Friday, September 21, 2018

Harris "No Loss" brush review

Faced with a "garden room" (posh shed) requiring a coat of yacht varnish before winter, I headed to the local DIY store for some new brushes.

I've always been pleased with the Harris "No Loss" range. Unlike slightly cheaper brushes, they don't seem to moult hairs as you paint. To be fair, they are better described as "a LOT less loss" and on the shed, I reckon I lost about 4 or 5, but then it's big enough to need a full large sized tin of varnish, so that's not bad going.

It was certainly a lot easier than picking bristles out of the varnish. That game gets old pretty quickly and you end up trying to shove them somewhere they won't be spotted rather than experiencing another dose of sticky finger bristle picking.

The only disappointment is that some muppet has re-designed the handles to be a bit more streamlined. Very pretty, but the end is now quite a bit sharper than it was before and once you hold it half way down the handle for fast application of lots of varnish, it digs in your palm. The old, blunter ones didn't do this.

Overall though, they are well worth the money. I've given a old set lots of stick and they still work OK. It's worth taking time to clean them properly, but even there you don't pull out handfuls of hair, which makes a messy job a little more pleasant.

Thursday, September 20, 2018

Garden Rail - October 2018

We've a bit more American outline on the cover this month, all the way from sunny Quinton in the West Midlands. It's interesting that in garden railway terms, readers aren't put off by non-UK prototypes in the same way they are in the smaller scales. I don't receive the tantrums other editors find themselves on the end of at least.

Inside we have another look at video on the railway. Last month there was a camera wagon, this time First Person Video where you can drive the train looking through goggles just like a real driver. Garden lines suit this as there isn't such a sharp edge of the world as you tend to find in OO.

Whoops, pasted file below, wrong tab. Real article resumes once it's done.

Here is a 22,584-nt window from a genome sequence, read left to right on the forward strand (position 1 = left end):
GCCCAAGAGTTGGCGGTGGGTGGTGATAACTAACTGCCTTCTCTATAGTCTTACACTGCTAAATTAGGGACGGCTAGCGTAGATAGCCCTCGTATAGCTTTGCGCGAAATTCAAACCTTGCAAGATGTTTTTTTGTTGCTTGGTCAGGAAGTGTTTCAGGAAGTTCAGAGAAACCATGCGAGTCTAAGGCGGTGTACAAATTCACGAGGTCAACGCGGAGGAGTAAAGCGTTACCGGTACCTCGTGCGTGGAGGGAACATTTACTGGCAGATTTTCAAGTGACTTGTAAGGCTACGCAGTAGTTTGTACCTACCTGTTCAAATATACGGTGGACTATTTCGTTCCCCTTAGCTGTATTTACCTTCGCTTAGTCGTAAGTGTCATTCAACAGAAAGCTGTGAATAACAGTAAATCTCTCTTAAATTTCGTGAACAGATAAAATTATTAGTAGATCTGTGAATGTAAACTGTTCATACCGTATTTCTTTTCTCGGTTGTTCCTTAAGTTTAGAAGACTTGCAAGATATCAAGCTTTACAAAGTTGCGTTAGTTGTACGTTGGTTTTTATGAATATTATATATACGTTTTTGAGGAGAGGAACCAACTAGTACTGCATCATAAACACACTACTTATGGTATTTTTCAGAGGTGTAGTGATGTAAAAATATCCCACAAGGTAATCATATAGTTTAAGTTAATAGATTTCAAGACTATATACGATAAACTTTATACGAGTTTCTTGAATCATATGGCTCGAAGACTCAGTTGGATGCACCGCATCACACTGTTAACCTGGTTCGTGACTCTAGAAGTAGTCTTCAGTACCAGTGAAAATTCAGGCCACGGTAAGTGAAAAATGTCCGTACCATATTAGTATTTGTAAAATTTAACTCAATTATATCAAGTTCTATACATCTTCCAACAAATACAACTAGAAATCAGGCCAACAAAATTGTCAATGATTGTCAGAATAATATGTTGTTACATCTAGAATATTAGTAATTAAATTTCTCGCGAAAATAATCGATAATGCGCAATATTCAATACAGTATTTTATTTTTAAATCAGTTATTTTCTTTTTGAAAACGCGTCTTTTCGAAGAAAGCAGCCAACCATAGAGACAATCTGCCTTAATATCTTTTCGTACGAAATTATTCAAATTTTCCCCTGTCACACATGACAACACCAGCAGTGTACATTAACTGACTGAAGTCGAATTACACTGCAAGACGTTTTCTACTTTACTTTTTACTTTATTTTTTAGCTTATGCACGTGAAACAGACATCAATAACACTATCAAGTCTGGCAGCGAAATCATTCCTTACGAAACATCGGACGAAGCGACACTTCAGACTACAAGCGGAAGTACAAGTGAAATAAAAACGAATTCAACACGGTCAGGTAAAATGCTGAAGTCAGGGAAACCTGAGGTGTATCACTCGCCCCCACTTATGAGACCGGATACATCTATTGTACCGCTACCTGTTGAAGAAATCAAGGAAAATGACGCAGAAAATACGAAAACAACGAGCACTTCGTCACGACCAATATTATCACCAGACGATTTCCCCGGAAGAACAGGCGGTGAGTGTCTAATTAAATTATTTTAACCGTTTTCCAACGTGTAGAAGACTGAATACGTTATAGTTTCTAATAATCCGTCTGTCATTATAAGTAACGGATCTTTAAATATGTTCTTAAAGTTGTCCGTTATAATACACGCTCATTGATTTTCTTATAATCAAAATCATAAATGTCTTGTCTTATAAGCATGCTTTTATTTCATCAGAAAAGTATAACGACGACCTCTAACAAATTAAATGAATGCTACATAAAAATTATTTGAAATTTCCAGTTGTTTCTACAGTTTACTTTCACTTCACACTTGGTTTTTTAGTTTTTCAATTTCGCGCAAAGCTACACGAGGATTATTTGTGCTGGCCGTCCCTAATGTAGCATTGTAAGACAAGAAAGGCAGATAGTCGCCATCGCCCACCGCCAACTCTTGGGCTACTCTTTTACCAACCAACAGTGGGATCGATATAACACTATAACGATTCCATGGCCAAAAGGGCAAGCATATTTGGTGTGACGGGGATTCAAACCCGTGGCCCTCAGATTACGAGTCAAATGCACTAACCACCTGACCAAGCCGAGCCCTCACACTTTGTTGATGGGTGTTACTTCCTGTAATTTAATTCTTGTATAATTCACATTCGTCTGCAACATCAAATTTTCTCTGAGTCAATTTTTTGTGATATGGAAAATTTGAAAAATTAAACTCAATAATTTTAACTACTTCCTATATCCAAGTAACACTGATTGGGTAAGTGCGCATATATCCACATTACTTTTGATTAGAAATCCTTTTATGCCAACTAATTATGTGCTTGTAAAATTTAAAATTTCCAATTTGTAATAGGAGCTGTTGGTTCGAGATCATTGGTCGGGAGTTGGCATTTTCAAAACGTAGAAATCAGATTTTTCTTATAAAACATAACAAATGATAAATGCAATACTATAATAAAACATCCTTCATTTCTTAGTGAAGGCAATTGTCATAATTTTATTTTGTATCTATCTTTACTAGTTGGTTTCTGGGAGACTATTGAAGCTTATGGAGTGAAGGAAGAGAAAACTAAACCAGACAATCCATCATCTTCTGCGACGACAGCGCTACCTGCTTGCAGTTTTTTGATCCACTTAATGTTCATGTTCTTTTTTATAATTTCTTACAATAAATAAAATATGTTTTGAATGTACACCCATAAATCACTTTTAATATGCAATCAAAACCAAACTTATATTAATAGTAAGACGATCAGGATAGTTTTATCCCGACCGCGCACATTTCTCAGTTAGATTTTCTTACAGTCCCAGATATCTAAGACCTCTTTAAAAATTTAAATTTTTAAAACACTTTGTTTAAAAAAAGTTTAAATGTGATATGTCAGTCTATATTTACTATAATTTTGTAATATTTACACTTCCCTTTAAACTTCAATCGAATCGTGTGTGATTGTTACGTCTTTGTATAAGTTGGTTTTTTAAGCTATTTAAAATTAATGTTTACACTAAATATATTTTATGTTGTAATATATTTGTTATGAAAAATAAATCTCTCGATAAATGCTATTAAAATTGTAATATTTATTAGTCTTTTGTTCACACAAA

We've quite a bit of construction as usual with a track cleaning wagon and low budget mineral railway. Mamods come in for some modification and an inventive solution to overhanging plants is described.

And if you want to know why there is a cocktail glass on the back of a wagon, you'll just have to buy the issue to find out...

Wednesday, September 19, 2018

Warehouse Wednesday: Steel water tower

Water tower

Spotted at the Churnet Valley Railway, this steel water tower.I'm pretty sure it's not an original railway structure, but then the railway hasn't built it from scratch either. My guess it the tank was bought in and mounted on new steel legs.

A useful industrial structure, the modelling challenge would be the raised stars on the panels. Ideally, make one and cast the rest in resin. At least the "livery" is simple enough - grey with a touch of brown and green weathering powders.

Tuesday, September 18, 2018

Wobbly axle good news

For a cheap kit, this GVT wagon is very well specified. When it came time to fit the underframe bits, which are mostly from glass-reinforced plastic, I find that this is no simple 4-wheel wagon.

A rocking, or compensated, axle is provided. This should aid road-holding over uneven trackwork. Something narrow gauge lines are notorious for. On a wagon with this short a wheelbase, I wonder if it's strictly speaking necessary, but a nice touch from the manufacturer.

Monday, September 17, 2018

Painting brickwork

Duncan asks:

As I am making an satisfying and active return to model railways, I am attempting new modelling media as well as the older established materials like card, plastic, white metal and brass. I recently puchased the low relief laser cut shop in the photos from a well known on line trading site(!) . It has a lovely smokey smell  and there is some texture on the sides. What paint process would you recommend and how would you go about it, please?

Secondly, I have been given a Coopercraft rail weighbridge and office. I recall you used a coloured pencil/pastel pencil to colour the brickwork. Having gone into a local and less than friendly art shop who were less than helpful, what precise kind of pencil(s) would you recommend, please?

Glad to hear you are getting back into modelling Duncan. As you have found out, over the years, a whole host of new materials have arrived for us to work with. This is great news, although it doesn't mean that the old methods aren't still useful.